Mexico City Guide

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Mexico City is a dynamic, cultural melting pot peppered with ancient Aztec sites, beautiful art galleries, fascinating museums, and some of the best restaurants in the entire world. So, how do you ensure you don’t miss out on any of it? Here is our guide to Mexico City: how to get there, what to see, where to dine, and where to stay so you don’t miss out!

How to Visit the City

Mexico City is easy to reach by air from all around the world. Regular flights operate to the city’s airport from North and South America, Europe and Asia. Buses arrive into 4 main city bus stations from the Yucatan, Pacific Coast, Oaxaca, Tabasco, Tlaxcala, and more. There are also bus services operating from the US border and from other countries in Central America. If you prefer to drive to Mexico City, the country has a wealth of decent road networks which can transport you to the capital from all directions.

How to Travel Around Mexico City

Mexico City is a vast, sprawling metropolis and even walking from Centro Historico to Chapultepec Park can take 1.5 hours! The historic city center can be explored on foot, and if you plan to venture further afield, there are plenty of ways to navigate the capital. Buses operate frequently to all neighborhoods and there is a Metro subway service which is simple and cheap to use. The subway even has dedicated carriages for women which is great news for solo female travelers to Mexico City. Taxis and Ubers are easily accessible, or you can hire a car and drive through the city – although with almost 22 million people, the roads can get busy!

Mexico City Neighborhoods

Centro Historico

Centro Historico, or the historic center of Mexico City, is packed with incredible plazas, palaces, a cathedral, and myriad museums. Many tourist hotels are located near here making it easy to explore on foot. The Zocalo is the beating heart of the city – a huge square flanked by the National Palace on one side and Metropolitan Cathedral on the other. Highlights include the Templo Mayor Museum – showcasing ruins of the old Aztec city Tenochtitlan, the Palace of Fine Arts – the city’s fine arts gallery displaying collections from prominent Mexican artists, and the National Culture Museum, with exhibits focusing on ancient and contemporary world cultures. Dining in Centro Historico is a mix of traditional Mexican eateries, international restaurants, and upscale Mezcal bars, plus there are a multitude of bakeries and fast food outlets.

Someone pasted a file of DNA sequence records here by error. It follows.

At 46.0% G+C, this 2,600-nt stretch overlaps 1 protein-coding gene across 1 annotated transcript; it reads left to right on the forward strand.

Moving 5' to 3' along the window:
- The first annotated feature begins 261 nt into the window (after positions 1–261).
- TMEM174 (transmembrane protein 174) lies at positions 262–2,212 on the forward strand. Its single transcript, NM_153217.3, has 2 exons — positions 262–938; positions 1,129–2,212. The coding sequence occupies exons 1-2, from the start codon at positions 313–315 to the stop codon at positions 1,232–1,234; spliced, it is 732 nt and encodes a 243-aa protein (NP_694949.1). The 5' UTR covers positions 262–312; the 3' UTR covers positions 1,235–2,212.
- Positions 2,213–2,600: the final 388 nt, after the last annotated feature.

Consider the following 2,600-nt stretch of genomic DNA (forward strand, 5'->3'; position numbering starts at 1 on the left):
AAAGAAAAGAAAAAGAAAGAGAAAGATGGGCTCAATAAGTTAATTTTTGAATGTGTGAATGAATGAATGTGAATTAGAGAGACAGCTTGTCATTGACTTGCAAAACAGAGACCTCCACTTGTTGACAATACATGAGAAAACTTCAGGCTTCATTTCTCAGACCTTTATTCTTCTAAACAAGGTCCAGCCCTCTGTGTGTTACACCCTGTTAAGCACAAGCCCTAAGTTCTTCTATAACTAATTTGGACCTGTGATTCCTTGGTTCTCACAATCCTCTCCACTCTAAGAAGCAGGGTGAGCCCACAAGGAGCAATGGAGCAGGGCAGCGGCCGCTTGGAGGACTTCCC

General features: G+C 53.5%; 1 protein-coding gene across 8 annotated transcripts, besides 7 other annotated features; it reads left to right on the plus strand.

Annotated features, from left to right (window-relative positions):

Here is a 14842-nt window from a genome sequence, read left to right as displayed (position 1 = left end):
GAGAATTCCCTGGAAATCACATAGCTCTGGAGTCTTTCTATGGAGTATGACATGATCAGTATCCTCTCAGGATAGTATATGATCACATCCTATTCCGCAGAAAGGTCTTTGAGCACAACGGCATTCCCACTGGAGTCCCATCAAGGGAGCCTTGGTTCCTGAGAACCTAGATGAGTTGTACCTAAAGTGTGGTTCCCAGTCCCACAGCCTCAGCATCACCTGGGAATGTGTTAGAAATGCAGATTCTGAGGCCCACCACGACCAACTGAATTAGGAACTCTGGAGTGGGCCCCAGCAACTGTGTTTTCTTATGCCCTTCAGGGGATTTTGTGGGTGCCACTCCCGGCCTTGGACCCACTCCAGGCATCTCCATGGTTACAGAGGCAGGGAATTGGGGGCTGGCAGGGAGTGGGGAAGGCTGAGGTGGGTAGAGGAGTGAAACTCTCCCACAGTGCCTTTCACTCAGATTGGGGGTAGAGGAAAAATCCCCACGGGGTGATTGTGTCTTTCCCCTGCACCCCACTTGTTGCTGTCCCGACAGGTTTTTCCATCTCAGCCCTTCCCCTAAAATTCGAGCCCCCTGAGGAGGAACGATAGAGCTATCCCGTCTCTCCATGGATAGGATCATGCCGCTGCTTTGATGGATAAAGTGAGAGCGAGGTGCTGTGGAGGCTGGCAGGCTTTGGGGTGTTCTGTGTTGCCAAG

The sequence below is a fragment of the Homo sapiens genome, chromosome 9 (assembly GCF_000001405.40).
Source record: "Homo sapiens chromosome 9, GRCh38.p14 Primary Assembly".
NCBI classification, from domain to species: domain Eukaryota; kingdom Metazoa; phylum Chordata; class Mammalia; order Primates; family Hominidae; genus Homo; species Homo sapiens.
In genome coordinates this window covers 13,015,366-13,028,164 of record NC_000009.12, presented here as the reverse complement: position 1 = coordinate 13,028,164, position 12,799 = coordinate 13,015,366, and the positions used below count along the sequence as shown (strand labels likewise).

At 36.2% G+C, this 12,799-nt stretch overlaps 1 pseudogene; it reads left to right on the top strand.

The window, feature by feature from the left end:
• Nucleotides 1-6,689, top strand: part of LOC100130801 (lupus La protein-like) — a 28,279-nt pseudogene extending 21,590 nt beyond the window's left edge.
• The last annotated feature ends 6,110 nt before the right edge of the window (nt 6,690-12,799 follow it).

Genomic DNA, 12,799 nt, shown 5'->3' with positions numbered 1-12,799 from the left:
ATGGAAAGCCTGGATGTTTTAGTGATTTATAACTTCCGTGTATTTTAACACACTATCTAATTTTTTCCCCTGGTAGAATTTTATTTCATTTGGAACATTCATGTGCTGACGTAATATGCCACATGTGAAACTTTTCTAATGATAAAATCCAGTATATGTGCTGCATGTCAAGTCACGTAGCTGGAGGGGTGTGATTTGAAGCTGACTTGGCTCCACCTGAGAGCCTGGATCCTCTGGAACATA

Chapultepec is a charming neighborhood, home to the largest green area in the Mexico City. Away from the hustle and bustle of the center, its park has forested walkways displaying sculptures of poets and writers, a fun boating lake, an amusement park, castle, zoo, and several museums. Surrounding the park, the district itself offers great shopping, trendy cafes and a range of Mexican, Asian and Mediterranean restaurants.


Polanco is an affluent neighborhood, 20 minutes’ drive from Centro Historico. It’s famed for its designer shopping, elegant boutique hotels, and some of Mexico City’s finest restaurants. By day, explore street markets, browse chic boutiques and museum exhibits, by night, feast on innovative Mexican fare in Pujol or Quintonil – both ranked in the world’s top 25 restaurants.

La Condesa

La Condesa is one of the city’s prettiest neighborhoods, adorned with art deco houses and tree-lined avenues. It offers a lively cafe culture and a selection of international restaurants, plus it has some of the best nightlife in Mexico City, courtesy of its buzzing clubs, rooftop bars, and stylish lounges.

Food, Drink & Nightlife of Mexico City